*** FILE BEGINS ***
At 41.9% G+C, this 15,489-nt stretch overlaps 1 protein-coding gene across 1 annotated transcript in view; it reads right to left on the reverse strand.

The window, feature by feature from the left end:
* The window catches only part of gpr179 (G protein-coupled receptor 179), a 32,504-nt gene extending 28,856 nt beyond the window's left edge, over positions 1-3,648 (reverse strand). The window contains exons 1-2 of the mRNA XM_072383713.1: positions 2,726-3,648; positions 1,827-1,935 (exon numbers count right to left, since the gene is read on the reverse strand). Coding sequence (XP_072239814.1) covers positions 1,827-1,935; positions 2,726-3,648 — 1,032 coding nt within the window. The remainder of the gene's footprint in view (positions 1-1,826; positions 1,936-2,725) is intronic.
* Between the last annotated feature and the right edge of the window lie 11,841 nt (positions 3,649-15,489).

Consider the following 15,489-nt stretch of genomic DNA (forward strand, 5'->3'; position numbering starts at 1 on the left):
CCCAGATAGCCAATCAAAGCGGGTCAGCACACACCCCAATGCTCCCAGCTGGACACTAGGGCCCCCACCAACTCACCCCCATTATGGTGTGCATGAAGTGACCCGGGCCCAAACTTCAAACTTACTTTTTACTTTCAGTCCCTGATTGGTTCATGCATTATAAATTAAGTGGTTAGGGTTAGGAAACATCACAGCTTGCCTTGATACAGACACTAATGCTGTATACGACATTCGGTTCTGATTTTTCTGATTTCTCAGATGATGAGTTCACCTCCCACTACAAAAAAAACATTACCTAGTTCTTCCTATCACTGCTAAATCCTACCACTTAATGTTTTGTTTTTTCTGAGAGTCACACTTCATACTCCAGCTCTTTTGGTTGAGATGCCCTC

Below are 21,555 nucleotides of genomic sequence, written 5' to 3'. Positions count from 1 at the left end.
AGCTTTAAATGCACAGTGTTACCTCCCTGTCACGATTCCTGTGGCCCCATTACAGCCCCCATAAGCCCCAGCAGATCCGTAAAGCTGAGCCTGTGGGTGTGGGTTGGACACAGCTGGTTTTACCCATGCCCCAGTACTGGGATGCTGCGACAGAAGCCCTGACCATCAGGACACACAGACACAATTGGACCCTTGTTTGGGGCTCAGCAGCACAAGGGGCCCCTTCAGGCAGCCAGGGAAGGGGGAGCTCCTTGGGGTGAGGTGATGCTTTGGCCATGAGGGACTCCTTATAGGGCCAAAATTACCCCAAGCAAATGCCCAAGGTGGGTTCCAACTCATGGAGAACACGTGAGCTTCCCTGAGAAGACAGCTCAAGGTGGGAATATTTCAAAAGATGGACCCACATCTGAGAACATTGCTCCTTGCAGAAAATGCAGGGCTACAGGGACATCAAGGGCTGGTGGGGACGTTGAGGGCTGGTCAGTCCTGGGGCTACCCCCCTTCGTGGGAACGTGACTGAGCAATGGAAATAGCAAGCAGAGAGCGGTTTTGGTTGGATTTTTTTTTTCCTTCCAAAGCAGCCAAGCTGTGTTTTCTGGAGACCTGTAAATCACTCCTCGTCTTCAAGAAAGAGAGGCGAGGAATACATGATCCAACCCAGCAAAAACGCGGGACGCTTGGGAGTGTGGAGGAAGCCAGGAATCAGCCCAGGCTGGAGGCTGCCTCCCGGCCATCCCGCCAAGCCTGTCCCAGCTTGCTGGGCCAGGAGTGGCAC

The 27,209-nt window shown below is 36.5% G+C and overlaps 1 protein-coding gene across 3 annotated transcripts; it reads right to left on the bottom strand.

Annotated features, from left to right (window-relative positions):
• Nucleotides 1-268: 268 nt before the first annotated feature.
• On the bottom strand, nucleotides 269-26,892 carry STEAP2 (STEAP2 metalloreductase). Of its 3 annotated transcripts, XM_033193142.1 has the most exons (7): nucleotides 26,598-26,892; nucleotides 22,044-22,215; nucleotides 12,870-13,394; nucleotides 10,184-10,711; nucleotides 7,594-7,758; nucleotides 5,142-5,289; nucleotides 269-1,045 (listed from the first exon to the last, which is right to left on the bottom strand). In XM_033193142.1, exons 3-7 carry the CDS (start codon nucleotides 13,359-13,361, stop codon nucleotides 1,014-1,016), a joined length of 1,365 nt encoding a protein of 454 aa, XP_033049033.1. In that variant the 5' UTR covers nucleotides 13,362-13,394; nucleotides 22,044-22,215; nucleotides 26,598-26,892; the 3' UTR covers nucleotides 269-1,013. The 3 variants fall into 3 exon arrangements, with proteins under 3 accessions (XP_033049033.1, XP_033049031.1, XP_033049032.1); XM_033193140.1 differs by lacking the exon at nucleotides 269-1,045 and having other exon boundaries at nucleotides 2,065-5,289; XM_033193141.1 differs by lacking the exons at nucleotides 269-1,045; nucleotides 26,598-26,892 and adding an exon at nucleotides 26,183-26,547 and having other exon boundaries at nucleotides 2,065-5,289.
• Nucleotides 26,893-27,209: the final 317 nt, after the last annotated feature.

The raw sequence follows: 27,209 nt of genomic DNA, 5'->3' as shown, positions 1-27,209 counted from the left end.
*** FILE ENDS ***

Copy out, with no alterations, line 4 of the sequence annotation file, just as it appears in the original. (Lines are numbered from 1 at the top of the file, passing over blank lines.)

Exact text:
* Between the last annotated feature and the right edge of the window lie 11,841 nt (positions 3,649-15,489).